Had EBU’s change of points yesterday affected the actual winner of the contest, the rules would have stopped the new winner from getting the honor that follows with winning the Eurovision Song Contest.
North Macedonia had suddenly won the jury voting, and Norway’s top five result no longer existed. Slovenia and France each dropped two places, while countries like Spain, Malta and San Marino gained a few – and United Kingdom got even fewer points than we thought. A total of 15 of the 26 countries in the 2019 Eurovision final saw their position changed yesterday. Another 8 lost or gained points but kept their positions, while only three countries were unaffected by this mess.
The European Broadcasting Union (EBU) were in the lucky situation that it didn’t change the actual winner outcome. Both the Netherlands in first and Italy in second place kept their positions. Had it been so close between them that this issue, which was due to a calculation error from EBU and partners, suddenly would have put Italy or another country at the top of the scoreboard, things would get really complicated.
It could be as easy as Duncan just handing over this trophy to Mahmood, and RAI then taking over hosting of next year’s contest. The rules of the Eurovision Song Contest however prevent it from being that simple. They clearly write that the winner is the one who, with all the information available had the most points – at the time of the announcement. That announcement is later described as being made on stage by the hosts in the live show.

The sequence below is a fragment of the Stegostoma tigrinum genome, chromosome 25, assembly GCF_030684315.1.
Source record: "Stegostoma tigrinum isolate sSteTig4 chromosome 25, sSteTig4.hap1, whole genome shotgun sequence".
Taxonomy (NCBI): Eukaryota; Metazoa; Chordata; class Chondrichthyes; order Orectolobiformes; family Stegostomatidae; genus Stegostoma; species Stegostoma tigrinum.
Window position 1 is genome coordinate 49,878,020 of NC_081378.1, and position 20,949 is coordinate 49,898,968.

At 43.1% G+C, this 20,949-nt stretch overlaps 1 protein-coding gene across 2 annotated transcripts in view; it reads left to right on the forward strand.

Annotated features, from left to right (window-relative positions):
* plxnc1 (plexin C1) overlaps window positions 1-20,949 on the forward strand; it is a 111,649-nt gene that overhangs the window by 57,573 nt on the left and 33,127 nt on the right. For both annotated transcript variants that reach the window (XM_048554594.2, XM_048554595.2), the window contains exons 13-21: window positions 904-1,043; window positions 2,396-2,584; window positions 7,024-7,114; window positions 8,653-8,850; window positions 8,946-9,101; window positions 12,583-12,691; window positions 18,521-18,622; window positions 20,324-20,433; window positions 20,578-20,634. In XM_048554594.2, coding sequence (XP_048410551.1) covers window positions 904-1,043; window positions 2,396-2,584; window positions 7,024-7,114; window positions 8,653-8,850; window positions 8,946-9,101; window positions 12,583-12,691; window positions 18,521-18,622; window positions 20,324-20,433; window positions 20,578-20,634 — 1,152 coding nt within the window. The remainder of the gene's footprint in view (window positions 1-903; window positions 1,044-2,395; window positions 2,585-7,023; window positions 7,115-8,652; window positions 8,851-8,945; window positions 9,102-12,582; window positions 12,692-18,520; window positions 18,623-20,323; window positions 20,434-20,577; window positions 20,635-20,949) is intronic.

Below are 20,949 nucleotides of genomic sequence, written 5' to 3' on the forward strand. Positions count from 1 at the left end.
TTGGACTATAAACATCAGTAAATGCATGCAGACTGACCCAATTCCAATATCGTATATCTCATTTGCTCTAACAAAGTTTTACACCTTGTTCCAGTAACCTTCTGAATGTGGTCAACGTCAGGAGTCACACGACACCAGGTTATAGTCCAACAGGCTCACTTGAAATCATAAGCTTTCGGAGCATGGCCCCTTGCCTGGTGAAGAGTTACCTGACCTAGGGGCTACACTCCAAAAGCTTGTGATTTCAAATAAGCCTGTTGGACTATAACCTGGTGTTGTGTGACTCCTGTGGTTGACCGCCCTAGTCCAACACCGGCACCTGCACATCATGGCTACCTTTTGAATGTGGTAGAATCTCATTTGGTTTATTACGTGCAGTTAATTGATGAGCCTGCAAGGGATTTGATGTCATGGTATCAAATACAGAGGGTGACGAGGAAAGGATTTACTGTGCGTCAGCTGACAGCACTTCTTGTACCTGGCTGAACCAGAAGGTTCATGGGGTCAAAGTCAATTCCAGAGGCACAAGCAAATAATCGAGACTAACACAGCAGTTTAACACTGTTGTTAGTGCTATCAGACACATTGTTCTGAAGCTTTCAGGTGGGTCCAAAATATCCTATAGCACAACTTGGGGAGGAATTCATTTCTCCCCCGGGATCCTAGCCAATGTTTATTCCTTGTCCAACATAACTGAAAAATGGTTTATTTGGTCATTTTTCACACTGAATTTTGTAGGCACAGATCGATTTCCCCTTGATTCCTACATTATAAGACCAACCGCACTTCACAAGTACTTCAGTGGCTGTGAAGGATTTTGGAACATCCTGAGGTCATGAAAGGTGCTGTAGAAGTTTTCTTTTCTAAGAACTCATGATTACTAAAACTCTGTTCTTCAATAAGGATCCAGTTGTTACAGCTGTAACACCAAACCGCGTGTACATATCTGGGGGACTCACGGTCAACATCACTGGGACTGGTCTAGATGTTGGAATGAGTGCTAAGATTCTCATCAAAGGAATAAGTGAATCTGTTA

The respective winners of the Semi-Finals and of the Final shall be the song(s) which, according to all information made available to the EBU Permanent Services by the pan-European voting partner, has/have obtained the highest combined number of points once the results of the National Audiences and of the National Juries have been added at the time of announcement of the results.
If the results afterwards change so much that someone else gets more points – that rule makes sure that the winner announced in the live show keeps the trophy and the right to host the country in the following year. One can only imagine the pressure that would have put on EBU (and the Netherlands too) if this rule would have stopped a rightful winner – from actually becoming the winner.
We are glad that it didn’t happen yesterday. Glad that no one can protest against Duncan’s victory and we look forward to the 2020 Eurovision Song Contest, somewhere in the Netherlands.